Why Is Sex Fun takes a humorous look at the evolution of human sex life, explaining why the way we behave sexually is often odd, but necessary for our survival.
This was an impulse read. I read the title and thought to myself: “Yeah, why IS sex fun?”, so I clicked. Only now did I find out that this book was written by Jared Diamond, who’s also author of the famous Guns, Germs and Steel.
Here are the 3 fun things I learned:
- Your dog would think the way you have sex is super weird.
- Concealed ovulation developed so we stay monogamous.
- Menopause helps women live longer.
Now let’s have some fun!
Lesson 1: Your dog thinks your sex life is super weird.
Compared to thirty million other animal species, we really are the “odd one out”. If your dog could talk, he’d probably pull you aside and tell you to get your sex life straight.
“How can you just randomly have sex on any day of the month? Even if the woman has just had her period. That’s gross!
And when you finally do get her pregnant, you STILL keep having sex. What’s that about?
Honestly, I don’t get any of this.
But the part that weirds me out the most is why you can’t just have sex in public, like any normal animal would do. What’s with all the dimmed lights, closed blinds, and secrecy?
I’m just glad I didn’t see you leave your socks on!”
Okay, that last part I made up. But even just comparing us to the 4,300 other mammal species on earth, these are still valid questions from your dog.
Whether you look at chimpanzees, wolves, lions, bears, birds, beavers, squirrels or kangaroos – they all mate only when the female is fertile, they do so wherever they want, and immediately stop having sex as soon as the female is pregnant.
Who’s the weirdo now?
Lesson 2: Concealed ovulation is what made us monogamous.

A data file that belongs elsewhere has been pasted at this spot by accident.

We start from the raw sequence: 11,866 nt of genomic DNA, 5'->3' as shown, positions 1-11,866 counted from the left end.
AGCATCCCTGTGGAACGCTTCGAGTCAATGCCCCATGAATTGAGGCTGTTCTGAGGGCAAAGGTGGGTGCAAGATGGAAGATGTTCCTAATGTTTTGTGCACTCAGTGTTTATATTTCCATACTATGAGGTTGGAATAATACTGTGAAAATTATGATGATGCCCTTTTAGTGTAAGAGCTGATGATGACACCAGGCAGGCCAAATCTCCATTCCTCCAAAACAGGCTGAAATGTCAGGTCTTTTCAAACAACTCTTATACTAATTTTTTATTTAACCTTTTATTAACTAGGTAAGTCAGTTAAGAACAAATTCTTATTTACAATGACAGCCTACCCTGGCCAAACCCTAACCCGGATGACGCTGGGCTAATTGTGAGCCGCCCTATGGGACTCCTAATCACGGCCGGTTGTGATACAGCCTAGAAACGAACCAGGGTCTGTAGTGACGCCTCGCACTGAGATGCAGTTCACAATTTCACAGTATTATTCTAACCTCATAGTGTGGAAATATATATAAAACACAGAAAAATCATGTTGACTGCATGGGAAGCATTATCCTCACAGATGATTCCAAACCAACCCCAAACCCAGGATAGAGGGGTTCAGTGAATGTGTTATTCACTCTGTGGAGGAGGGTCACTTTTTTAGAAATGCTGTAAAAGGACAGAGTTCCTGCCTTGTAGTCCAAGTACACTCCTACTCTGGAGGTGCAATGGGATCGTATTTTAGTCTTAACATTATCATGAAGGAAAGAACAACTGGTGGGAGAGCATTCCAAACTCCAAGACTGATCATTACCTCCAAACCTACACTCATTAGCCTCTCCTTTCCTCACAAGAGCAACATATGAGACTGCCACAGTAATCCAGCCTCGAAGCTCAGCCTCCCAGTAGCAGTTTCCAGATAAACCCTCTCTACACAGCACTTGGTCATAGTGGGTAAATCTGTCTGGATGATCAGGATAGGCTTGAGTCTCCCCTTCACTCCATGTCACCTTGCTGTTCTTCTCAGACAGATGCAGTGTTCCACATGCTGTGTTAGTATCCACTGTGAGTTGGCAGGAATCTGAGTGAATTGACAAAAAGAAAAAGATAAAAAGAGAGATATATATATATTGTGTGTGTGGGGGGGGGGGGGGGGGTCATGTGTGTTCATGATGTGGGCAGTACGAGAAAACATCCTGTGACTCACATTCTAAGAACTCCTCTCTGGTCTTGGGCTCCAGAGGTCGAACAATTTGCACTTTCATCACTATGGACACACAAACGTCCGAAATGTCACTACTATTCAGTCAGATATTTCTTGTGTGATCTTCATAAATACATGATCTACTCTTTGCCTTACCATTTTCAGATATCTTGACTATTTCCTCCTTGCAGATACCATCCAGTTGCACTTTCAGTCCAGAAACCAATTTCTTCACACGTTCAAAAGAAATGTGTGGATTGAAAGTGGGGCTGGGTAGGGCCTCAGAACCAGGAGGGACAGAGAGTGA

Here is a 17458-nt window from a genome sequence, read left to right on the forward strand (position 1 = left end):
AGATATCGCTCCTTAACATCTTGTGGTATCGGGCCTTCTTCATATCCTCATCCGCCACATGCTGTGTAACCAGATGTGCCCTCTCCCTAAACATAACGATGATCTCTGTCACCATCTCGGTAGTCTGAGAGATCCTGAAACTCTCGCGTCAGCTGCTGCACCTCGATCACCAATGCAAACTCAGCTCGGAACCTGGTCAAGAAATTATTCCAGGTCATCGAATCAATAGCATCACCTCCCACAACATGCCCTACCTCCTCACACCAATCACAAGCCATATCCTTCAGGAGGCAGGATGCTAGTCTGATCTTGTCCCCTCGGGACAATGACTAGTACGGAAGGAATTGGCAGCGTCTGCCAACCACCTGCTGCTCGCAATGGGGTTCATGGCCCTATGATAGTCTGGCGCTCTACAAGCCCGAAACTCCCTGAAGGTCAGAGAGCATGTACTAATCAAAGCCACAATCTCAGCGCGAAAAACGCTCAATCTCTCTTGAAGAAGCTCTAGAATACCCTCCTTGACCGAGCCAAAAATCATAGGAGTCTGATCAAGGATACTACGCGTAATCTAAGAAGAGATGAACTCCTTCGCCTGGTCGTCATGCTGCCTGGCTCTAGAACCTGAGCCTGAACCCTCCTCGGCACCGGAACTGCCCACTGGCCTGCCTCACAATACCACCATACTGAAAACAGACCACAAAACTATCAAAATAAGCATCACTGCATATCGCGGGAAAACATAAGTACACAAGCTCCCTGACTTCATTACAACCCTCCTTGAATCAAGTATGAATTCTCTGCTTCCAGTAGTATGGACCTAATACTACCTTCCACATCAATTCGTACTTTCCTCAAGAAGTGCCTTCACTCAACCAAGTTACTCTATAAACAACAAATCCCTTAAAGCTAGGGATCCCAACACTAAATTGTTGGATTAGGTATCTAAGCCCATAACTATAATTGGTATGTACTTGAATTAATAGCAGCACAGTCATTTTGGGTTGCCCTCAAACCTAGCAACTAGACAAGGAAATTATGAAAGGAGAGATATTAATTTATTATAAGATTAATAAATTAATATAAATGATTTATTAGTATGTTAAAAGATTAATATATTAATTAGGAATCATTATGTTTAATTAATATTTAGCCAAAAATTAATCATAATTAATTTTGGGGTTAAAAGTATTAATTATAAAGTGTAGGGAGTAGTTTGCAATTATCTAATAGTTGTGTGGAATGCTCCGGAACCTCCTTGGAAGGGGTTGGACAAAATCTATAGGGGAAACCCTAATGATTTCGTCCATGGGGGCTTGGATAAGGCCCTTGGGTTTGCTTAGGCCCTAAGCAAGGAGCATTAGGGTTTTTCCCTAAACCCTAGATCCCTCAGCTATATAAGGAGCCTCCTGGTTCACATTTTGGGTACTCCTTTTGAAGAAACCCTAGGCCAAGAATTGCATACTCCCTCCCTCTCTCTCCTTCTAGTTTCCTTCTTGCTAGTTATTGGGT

This was a big lightbulb moment for me. The reason we randomly have sex is we simply don’t know when a woman is fertile.
Unlike other mammals, women show no obvious, exterior signs that they are fertile. Baboons can spot fertility from miles away (they are the ones with the red bums), deer make sounds to signal they’re ready and fish can pair their sperm and eggs any time, since they fertilize externally.
Diamond argues that concealed ovulation developed in order to promote monogamy. A man who leaves a woman shortly after sex might potentially put his offspring in danger, in case she’s pregnant.
Furthermore, since we can have sex any time, the desire to immediately find other fertile females becomes weaker. And even if males were to take off right after sex, they wouldn’t know how to spot, new fertile females anyway.
This is likely designed by evolution to keep us together, protect our children, and help them grow up.
So yeah, monogamy is what’s up!
Lesson 3: Menopause helps women live longer lives.
The less fertile you are, the longer you live.
Shocker, right? But it makes sense. Keeping up fertility in the form of cells, sperm and going through the reproduction cycle over and over again costs the body a lot of precious resources.
Studies have found that male worms, who suffer from a mutation which causes them to produce less sperm, live longer.
The same is true for females, which is why menopause, the natural transition women go through around age 50 to become infertile, helps them live longer.
Even the most cared for zoo apes hardly live beyond 60 (Gregoire, the oldest chimp ever, died at age 66), yet the average life expectancy for women is 81 years.
Menopause helps women’s bodies remain in better condition for longer. Just think of the dangers and problems that come with being pregnant at age 39 vs. 28, for example.
This limit on fertility also helps women spend more of their energy towards their own development and the education of their children. In this way, fewer births have lead to a higher survival rate.
Imagine how important this was thousands of years ago, when the only source of knowledge were other people – the elders lived long enough to passed on everything they knew to their children and grandchildren, which ultimately let us evolve so fast.
My personal take-aways
For this book reading a summary was perfect. It’s a book I would never have bought, and this way I got to learn 3 cool things about a field I usually don’t occupy myself with a lot – biology.
My biggest aha-moment was in lesson 2, who could’ve guessed we came up with hidden ovulation on purpose, so to speak?
The dog story in the beginning was fun, in the book Diamond actually writes from the perspective of a dog, which I tried myself at here, so I believe the book will be a fun read as well.